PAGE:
There’s Worse Things On Netflix Than ‘Being Human’
Alright, I’m going to be totally clear with you. This is a show about vampires and werewolves.
Being Human is a British show dating back to 2008 created by Toby Whithouse. Whithouse has writing credits on some Dr. Who episodes as well as some successes with other UK TV shows. Being Human went on to become one of the most successful shows on BBC’s Iplayer (their state run streaming service.)
Being Human US is the American remake started on the Sy-Fy channel in 2011. It’s now available on Netflix Streaming.
The show follows a Vampire, werewolf, and a ghost as they try and cope with being different in a world of the living. It’s got a Buffy feel to it, but a little less mission oriented.
Sam Witwer plays Aiden Waite, a dark and mysterious vampire who was turned during the American revolution. He befriends a werewolf (Sam Huntington) after a run in, and the two becomes friends of sorts. They decide to move in together and, lo and behold, the house they rent together is haunted by the lovely Sally Malik, played by Meaghan Rath.
There are a number of twists and turns introduced, they are all learning to live and love together, yadda yadda… It’s a cable drama show, so set your standards low, but prepare to be pleasantly surprised.
My boyfriend laughs at me when he catches me watching it, but ya know, turning off from time-to-time and enjoying the hell out of this trash is pretty easy.
The acting can be dramatic and the morals are ham-fisted. But subtext is overrated, right?
A standout example of this show’s lack of execution is poured over much of the the dialogue. The broader moments of human interaction can pull a heart string or two, but the specifics end up getting muddled, and are obviously written by someone who’s never spoken to another human being ever.
At one point, a main character, a licensed doctor in a hospital emergency room, finds herself completely at a loss for understanding her own pregnancy – “Is the baby supposed to be this developed by now?” asks Josh. “I have no idea!” says the cute blonde who is supposed to be in the early years of a promising medical career. Nothing says fleshed out characters like background inconsistencies.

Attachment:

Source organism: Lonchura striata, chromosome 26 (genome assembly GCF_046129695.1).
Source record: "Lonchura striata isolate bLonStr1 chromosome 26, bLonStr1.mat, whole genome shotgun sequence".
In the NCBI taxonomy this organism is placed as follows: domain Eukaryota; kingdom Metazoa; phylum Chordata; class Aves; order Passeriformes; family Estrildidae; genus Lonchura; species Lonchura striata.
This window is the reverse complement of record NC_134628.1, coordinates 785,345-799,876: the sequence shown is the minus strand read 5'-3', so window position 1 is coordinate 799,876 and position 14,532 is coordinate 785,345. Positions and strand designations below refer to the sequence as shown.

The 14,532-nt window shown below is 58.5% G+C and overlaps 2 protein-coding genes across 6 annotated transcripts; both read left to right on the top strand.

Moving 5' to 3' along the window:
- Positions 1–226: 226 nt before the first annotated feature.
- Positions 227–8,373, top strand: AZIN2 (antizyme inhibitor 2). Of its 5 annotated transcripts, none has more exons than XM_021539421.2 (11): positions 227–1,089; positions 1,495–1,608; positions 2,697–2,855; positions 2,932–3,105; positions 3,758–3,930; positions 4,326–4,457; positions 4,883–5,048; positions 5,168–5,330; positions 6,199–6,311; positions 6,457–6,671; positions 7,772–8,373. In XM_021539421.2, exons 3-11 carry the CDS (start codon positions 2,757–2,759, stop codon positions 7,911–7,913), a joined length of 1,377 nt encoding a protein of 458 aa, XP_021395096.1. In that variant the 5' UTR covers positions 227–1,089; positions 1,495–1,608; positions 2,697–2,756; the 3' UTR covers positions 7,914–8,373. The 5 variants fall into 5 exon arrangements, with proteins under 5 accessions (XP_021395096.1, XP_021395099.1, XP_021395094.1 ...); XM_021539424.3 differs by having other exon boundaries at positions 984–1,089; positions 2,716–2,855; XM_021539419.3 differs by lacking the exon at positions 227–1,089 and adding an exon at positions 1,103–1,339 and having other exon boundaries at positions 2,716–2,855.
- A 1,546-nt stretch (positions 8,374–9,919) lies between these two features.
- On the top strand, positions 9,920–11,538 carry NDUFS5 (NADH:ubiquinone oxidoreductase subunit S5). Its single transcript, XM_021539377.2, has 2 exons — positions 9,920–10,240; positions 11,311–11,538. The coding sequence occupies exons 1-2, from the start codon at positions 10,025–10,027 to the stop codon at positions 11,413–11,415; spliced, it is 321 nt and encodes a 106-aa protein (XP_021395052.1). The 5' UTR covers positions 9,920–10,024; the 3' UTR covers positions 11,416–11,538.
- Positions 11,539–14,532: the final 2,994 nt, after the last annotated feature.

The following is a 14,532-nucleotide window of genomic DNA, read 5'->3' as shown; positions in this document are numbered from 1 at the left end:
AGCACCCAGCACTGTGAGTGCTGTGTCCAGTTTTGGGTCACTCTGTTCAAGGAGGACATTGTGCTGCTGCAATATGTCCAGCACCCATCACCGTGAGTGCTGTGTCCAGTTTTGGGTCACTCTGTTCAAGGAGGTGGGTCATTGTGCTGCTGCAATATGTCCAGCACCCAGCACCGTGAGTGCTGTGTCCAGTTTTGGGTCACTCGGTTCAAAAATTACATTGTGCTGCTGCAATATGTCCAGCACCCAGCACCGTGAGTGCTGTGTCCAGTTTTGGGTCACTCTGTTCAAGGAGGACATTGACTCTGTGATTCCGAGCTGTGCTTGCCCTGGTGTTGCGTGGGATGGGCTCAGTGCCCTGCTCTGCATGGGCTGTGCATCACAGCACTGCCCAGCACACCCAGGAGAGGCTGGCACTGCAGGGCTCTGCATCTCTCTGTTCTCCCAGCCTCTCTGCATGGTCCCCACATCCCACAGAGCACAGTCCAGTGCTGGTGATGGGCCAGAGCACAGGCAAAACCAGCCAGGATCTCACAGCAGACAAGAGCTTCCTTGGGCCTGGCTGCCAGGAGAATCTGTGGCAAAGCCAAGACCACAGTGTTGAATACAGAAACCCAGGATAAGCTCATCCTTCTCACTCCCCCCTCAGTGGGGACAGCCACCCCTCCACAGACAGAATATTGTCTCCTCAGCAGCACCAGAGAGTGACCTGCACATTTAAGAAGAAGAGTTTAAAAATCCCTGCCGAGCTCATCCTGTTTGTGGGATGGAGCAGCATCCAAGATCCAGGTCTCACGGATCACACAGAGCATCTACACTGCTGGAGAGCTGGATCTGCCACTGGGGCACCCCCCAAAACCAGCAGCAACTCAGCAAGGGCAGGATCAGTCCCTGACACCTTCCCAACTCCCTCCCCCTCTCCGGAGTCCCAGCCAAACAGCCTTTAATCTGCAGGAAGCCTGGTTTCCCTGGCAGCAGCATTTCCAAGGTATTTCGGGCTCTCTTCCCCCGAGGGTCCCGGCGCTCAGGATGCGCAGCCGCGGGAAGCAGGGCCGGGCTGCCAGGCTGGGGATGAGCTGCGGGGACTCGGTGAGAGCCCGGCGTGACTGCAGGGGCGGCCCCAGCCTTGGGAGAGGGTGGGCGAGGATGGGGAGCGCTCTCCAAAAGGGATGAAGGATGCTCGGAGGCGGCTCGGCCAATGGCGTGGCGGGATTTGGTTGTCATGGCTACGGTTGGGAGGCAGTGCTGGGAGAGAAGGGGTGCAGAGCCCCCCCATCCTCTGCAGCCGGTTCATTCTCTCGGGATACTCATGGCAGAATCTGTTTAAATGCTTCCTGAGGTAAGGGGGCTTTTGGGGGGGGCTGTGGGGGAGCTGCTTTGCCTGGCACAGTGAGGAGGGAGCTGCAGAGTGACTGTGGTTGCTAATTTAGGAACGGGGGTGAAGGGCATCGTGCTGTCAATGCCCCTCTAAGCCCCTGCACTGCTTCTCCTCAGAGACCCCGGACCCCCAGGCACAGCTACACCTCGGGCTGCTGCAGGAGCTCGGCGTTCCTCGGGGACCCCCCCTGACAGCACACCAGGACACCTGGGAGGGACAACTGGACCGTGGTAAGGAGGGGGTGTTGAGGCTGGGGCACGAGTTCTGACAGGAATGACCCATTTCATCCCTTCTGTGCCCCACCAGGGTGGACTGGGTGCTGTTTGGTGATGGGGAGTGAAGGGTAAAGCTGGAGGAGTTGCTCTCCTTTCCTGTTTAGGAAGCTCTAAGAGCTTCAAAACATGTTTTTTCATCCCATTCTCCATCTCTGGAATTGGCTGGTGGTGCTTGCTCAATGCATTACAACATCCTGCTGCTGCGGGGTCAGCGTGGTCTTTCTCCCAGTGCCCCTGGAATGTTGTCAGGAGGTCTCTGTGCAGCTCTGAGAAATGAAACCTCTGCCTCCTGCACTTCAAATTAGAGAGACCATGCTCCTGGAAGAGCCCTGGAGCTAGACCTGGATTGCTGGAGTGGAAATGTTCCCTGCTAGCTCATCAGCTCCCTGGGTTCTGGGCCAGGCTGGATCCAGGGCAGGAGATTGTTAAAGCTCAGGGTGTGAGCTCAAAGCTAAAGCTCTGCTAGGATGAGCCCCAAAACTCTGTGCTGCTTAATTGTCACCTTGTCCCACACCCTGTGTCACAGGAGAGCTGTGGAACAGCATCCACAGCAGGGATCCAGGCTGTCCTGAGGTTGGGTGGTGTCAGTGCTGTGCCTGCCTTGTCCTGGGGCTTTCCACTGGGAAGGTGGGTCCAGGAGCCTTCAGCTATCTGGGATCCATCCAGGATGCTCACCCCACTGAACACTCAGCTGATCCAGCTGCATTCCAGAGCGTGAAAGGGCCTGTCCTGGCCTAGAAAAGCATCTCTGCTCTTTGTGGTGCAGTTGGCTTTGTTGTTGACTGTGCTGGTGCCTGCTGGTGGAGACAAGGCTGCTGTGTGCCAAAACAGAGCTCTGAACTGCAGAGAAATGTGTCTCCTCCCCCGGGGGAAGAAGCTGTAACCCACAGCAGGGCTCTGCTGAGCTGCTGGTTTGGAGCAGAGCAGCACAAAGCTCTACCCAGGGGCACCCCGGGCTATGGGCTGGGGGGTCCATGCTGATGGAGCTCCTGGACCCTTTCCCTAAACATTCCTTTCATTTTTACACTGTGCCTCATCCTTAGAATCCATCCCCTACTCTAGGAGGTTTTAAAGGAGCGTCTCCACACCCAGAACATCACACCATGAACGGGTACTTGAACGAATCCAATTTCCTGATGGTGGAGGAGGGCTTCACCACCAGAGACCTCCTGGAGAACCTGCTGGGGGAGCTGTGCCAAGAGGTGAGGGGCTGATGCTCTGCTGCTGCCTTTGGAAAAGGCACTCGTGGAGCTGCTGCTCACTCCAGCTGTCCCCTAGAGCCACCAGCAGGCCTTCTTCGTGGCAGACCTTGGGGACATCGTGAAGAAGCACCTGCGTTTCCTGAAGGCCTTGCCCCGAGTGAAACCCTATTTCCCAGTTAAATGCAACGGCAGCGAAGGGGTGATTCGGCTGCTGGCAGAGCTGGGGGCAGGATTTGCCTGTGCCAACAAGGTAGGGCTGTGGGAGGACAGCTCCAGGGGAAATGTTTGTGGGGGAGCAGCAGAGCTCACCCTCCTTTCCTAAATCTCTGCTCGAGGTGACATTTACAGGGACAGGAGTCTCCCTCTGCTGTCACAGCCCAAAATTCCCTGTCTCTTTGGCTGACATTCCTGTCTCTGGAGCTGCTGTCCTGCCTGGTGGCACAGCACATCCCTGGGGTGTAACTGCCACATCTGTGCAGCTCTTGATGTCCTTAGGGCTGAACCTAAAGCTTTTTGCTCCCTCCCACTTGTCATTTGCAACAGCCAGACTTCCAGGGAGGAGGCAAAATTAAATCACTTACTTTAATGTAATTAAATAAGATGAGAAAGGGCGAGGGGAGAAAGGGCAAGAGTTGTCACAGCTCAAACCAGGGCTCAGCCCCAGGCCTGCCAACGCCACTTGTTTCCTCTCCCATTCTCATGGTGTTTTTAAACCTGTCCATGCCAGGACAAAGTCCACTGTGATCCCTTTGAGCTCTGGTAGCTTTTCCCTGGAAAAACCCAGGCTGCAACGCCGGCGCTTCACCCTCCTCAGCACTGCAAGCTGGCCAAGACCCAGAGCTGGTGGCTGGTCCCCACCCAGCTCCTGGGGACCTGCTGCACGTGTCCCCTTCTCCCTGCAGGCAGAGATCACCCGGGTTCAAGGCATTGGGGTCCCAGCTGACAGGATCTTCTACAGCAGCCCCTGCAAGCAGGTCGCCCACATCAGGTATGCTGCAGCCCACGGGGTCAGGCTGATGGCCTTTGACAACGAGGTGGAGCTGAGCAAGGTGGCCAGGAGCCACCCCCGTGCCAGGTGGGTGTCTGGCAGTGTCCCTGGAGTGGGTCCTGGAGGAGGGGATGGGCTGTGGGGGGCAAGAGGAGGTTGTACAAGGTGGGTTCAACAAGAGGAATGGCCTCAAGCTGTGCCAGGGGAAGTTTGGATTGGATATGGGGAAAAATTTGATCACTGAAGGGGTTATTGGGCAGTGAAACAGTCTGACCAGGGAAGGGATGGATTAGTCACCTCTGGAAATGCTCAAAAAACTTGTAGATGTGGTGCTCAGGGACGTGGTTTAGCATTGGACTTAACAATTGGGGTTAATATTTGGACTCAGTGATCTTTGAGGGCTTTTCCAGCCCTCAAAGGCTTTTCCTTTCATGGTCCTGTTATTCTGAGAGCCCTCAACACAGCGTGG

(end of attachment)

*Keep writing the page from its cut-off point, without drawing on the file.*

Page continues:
But, as I said, there are worse shows and movies on Netflix. If you enjoy Dexter, a show with more campiness than Spanish-language soap opera, then you’ll appreciate the subtlety in Being Human.
It’s got many of the tropes of other cable channel programs. Hilarious hip indie-music soundtrack, TV-14 rated sex scenes, visible abdominal muscles (everyone has at least four). Some scenes surely required buckets of blood, and the graphic effects are convincing enough (again, for a cable channel show).
There’s a decent amount of lore in the show – flashbacks complete with period attire and wigs. You’ll learn about the history of vampires (the sun doesn’t kill them in this universe, for some reason).
Actually, I kind of appreciate that aspect of the show – there isn’t a “rules” episode. People, their powers, and their weaknesses all evolve as the show does.
Another reason why this show might have succeeded–it actually has more than 20 episodes a season. That’s the length of a broadcast TV season, as opposed to the 10 to 12 episode season common on cable. This gives the shows creators plenty of time to develop characters and give us a reason to care. And that’s where this show really worked for me. Maybe it’s the smart dialogue (between professional missteps) – these characters really are, well, being human. They manage to speak and interact pretty well together, and their interactions aren’t far from some I’ve had… minus the blood sucking.
Relateability is key for a show. That 70′s Show had that concept nailed down – any one of us could have been Jackie, Hyde, Donna, Fez, Kelso or Eric (I always considered myself more of a Red, but you get the point). But some could put that down to the actors performances. And, again, that’s a place where this show shines – Huntington is a feeble dweeb of sorts, Witwer is an excellent cold, calculating, but in the end supportive lead, and Rath’s Sally is bubbly and believable.
I’m only about halfway through the second season, so the show could still go nuclear and become another forgettable but loud TV young-adult drama about werewolves and vampires. But so far, so good, and I’m excited to see it run its course.
Tim is a writer, video game nerd, and music fan. You'll see him at shows, or you wont really see him at all.
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